Feb 08,2008 00:00
Paul M. Krawzak
WASHINGTON - The Teamsters have launched a blistering radio and direct-mail campaign calling for the firing of U.S. Transportation Secretary Mary Peters, who they blame for continuing a program that allows Mexican trucks to travel throughout the United States.
The campaign marks the latest effort to end the controversial, five-month-old, cross-border trucking project promoted by the Bush administration.
In the radio ad, which will start running Thursday on the self-described "progressive" Air America radio network, the blaring of a horn and sound of a crash precede a call to "fire" Peters. The ad proclaims that Peters has ignored a law passed last year to end the program. The ad is expected to run one week.
Teamster leadership said it is firing off 250,000 letters to union members who live along the U.S.-Mexican border or haul freight to generate opposition to the program.
The union also is targeting Peters in her home state of Arizona, where the transportation chief has been mentioned as a possible gubernatorial candidate in 2010.
"Part of what we want to do is make it clear that there is a political price for doing this," said Teamsters spokeswoman Leslie Miller.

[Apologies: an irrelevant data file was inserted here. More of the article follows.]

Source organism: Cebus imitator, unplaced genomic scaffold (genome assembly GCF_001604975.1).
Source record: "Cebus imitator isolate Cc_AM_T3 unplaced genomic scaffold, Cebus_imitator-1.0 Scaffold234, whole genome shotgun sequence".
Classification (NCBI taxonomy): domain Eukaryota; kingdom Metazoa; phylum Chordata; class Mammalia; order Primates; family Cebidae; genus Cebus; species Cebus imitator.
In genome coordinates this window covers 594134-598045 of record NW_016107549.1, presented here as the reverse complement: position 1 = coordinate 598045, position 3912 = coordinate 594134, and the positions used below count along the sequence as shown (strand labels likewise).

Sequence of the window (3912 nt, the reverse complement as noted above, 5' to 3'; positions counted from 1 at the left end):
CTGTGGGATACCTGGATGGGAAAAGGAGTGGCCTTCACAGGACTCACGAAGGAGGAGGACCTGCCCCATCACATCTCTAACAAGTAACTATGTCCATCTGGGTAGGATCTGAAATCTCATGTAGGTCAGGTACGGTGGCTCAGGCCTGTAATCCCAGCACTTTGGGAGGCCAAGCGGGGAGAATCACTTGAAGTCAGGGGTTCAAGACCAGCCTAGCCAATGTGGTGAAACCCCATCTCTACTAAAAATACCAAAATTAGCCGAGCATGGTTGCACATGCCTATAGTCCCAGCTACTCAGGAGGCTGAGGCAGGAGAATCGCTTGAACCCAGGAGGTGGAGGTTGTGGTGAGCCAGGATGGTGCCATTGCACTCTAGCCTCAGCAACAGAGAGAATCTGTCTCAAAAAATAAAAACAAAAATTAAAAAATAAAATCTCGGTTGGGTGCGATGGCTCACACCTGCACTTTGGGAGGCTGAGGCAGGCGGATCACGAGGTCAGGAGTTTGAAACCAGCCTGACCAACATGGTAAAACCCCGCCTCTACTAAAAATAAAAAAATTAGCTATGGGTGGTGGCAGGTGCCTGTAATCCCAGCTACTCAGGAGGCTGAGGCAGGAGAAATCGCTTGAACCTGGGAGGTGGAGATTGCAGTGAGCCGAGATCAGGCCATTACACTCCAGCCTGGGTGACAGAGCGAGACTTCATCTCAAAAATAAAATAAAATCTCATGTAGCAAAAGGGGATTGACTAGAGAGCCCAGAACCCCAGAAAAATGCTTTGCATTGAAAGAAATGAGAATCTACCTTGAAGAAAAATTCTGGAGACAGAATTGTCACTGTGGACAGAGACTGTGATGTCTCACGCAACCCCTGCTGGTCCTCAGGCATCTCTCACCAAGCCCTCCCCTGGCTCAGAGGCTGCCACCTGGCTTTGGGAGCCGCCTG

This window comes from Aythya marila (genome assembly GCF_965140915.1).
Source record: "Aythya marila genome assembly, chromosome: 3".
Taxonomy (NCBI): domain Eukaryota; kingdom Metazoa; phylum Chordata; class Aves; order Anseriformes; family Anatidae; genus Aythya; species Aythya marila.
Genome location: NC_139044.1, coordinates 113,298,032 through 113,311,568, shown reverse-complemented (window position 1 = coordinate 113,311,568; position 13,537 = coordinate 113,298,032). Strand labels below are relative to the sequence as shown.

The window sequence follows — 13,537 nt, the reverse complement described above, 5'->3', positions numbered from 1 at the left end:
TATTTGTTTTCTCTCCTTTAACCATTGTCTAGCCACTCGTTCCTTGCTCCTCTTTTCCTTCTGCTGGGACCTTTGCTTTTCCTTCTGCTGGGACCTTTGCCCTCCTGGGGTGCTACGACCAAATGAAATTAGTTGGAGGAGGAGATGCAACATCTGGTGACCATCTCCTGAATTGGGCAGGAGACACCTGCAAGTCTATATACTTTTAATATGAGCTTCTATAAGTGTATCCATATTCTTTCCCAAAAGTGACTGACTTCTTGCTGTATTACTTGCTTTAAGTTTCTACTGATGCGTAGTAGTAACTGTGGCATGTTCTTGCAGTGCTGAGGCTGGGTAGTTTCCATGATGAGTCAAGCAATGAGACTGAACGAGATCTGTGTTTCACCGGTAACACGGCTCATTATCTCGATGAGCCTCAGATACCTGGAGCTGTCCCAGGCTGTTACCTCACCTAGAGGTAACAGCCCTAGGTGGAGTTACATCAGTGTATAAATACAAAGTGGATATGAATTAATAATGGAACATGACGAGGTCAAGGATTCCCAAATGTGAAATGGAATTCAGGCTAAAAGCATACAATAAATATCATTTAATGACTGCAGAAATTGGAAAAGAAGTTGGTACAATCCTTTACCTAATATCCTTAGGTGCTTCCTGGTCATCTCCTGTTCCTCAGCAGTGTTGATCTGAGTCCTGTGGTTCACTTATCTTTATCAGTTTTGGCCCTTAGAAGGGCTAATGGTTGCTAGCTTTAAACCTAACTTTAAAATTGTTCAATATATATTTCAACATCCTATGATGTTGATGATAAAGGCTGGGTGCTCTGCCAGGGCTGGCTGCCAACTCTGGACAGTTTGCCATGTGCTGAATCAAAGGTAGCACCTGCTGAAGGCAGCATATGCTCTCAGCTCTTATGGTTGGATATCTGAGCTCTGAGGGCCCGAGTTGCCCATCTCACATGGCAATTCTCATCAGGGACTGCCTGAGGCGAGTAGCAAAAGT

Brian Turmail, a Department of Transportation spokesman, was dismissive of the attack.
"It's the kind of thing you do when the facts aren't on your side," he said. "Considering the source, it's pretty ironic."
The administration refused to end the program after Congress passed a law to deny it funding. Officials claimed that a loophole in the law allows existing programs to continue.
Opponents have filed suit to stop the program in the 9th U.S. Circuit Court of Appeals in San Francisco, where oral arguments are scheduled next Tuesday.
Several lawmakers who oppose the program looked into the possibility of a congressional lawsuit against the executive branch, but they were advised by attorneys it was unlikely to succeed, they said.
Opponents of the program charge the administration has failed to ensure that Mexican drivers meet the same safety standards as Americans, creating a danger on U.S. highways.
U.S. officials counter that every Mexican driver must pass a safety audit before joining the pilot program. The administration views the pilot as the first step toward a wider opening of the border to trucks from both nations, a move it says would benefit both nations' economies.